Plant Proteins – Meat Alternatives

By Niki Bezzant
Created in partnership with Blue Shield of California

The Health Pros and Cons of Plant Proteins vs Animal Proteins

 For centuries, cultures around the world have celebrated special events and holidays at feasts with meat as the centerpiece. Traditionally, a few times a year, a beast would be butchered and shared among a community. The rest of the year, meat was eaten sparingly, if at all.

Now, meat is served up every day—sometimes several times a day. The average person consumes about 95 pounds of meat per year (as of 2014). But that varies greatly from country to country; the Australians are the world’s biggest meat eaters averaging 255 pounds each, per year. Generally, the wealthier the country, the greater the meat consumption. In the past few years, however, people have begun to consider the ethical and environmental issues related to meat production, and the health issues associated with high meat consumption.

Enter Meat-Free Protein Alternatives

Soy-based foods such as tofu and tempeh are familiar to most of us. In the UK, the meat alternative Quorn, made from a type of fungus, has been popular since the 1970s; many early vegetarians will likely remember Textured Vegetable Protein (TVP) products. In Asian cultures, there are whole branches of cuisine based on soy-based facsimiles of popular meat items.

But there’s a new breed of plant proteins emerging—high-tech, so-called ‘clean’ protein alternatives that strive to replicate the taste, texture and appearance of meat. In the US there’s the Impossible Burger, which ‘bleeds’ like red meat, and the Beyond Burger with a near-identical texture to a meat patty. In Europe, the Vivera steak looks pink in the middle when cooked and even oozes red, blood-like juice. These foods boast they’re the plant food of the future, healthier and more ethical than their animal-based counterparts.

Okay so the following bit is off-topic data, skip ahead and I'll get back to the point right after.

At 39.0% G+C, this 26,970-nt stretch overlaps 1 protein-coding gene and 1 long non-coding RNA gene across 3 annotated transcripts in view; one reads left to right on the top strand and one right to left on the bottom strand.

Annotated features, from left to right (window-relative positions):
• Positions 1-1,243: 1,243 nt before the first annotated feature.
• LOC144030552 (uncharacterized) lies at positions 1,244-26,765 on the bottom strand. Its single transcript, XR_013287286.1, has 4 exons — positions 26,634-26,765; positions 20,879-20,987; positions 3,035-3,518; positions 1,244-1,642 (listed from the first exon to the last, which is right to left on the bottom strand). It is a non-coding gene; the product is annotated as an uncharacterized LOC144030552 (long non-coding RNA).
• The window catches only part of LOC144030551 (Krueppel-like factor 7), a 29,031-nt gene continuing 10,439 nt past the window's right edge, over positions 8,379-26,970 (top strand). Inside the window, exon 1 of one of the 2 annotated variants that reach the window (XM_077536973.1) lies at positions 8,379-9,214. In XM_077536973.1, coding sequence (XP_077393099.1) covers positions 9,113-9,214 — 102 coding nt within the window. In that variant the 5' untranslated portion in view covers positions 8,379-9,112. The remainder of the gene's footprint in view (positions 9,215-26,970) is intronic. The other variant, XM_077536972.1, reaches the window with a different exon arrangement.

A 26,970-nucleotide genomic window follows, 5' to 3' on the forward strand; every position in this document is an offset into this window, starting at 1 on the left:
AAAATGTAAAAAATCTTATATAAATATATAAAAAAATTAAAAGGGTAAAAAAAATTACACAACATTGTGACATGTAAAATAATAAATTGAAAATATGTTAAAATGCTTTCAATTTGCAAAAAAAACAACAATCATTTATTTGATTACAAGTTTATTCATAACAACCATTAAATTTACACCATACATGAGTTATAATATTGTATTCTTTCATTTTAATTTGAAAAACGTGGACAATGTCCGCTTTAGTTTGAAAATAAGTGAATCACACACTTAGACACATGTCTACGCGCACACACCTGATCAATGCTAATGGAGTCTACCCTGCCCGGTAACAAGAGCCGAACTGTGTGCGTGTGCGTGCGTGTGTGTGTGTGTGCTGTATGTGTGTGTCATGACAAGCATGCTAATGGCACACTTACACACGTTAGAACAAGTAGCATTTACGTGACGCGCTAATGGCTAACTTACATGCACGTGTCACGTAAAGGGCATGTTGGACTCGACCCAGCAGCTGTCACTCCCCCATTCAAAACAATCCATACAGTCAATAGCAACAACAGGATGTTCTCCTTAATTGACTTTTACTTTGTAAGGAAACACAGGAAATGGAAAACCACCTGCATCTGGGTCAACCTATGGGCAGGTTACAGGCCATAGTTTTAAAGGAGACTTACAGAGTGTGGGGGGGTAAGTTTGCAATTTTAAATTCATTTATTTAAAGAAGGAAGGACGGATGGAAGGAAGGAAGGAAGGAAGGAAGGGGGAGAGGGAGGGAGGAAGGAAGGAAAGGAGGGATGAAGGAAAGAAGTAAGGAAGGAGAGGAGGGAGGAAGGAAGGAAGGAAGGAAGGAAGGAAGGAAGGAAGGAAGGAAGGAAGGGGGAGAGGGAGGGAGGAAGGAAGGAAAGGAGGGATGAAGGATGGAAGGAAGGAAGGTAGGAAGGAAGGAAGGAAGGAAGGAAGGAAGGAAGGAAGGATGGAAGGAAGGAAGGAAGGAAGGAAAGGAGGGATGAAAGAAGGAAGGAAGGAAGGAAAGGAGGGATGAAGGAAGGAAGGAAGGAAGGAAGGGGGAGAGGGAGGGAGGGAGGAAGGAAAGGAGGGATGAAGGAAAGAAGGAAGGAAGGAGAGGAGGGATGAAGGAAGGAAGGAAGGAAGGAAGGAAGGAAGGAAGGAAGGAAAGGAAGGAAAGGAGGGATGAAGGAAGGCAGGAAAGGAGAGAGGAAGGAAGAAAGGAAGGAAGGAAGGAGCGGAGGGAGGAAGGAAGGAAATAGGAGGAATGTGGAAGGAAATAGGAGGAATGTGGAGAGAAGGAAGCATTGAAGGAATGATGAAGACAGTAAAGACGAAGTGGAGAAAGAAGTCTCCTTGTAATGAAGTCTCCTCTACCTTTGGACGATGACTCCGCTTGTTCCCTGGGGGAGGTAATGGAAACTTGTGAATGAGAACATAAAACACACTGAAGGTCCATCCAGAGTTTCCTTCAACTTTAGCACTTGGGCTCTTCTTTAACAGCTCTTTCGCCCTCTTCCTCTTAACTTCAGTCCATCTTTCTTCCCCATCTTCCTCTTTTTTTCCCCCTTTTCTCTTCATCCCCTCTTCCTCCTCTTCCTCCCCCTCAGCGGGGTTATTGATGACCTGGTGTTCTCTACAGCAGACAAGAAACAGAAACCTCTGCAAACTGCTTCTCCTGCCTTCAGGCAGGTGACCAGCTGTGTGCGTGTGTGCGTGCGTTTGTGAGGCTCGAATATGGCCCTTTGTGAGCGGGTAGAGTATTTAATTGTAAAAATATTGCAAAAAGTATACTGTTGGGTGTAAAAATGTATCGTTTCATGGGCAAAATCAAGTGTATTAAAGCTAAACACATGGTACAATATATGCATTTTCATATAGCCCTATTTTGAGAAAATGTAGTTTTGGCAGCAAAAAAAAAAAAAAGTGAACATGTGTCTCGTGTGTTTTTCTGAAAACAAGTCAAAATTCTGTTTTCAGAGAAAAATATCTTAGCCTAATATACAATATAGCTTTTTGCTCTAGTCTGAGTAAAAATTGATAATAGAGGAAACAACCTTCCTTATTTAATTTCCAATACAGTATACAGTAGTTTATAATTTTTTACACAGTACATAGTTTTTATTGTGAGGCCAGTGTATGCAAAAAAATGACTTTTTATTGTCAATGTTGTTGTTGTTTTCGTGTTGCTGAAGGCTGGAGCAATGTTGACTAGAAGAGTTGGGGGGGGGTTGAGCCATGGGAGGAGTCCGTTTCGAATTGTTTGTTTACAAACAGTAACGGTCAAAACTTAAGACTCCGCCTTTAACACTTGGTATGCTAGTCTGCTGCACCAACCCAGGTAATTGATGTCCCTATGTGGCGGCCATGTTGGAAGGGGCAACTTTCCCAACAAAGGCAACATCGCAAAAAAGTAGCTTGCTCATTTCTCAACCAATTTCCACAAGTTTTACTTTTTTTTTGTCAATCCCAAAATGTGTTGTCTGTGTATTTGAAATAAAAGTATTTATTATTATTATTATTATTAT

So How Healthful Are These Foods?

There’s little doubt that most of us would be healthier if we ate more plant foods. It’s one of the least-debated concepts in nutrition. Whether we are better off eating less meat probably depends on your starting point; the World Health Organization recommends that if you eat red meat, you should limit consumption to no more than three portions per week – about 350–500g (about 12–18oz) cooked weight. They also say we should eat “very little, if any” processed meat (bacon, cured sausage, salami etc). That’s because of the clear links between consumption of processed meats, and colorectal cancer.

On the pro side, eating plant-based protein alternatives mean we’d be likely to lower our animal protein consumption, and potentially reduce cancer risk. There’s also an environmental benefit; producing meat uses a lot more of the planet’s resources than producing plants, and the link between the health of the planet and the health of the people on it is something that can’t be ignored any longer. Lowering meat consumption around the world would likely take pressure off precious resources such as water, land, and fossil fuels and make it possible to feed more of the world’s growing populations.

Plant Protein Nutrition

Depending on the product, plant-based protein products can come from soy, peas, wheat, or potatoes. It’s easily possible to get a good serving of protein from a plant-based meat alternative. Some, made from pea protein, also offer a bit of fiber.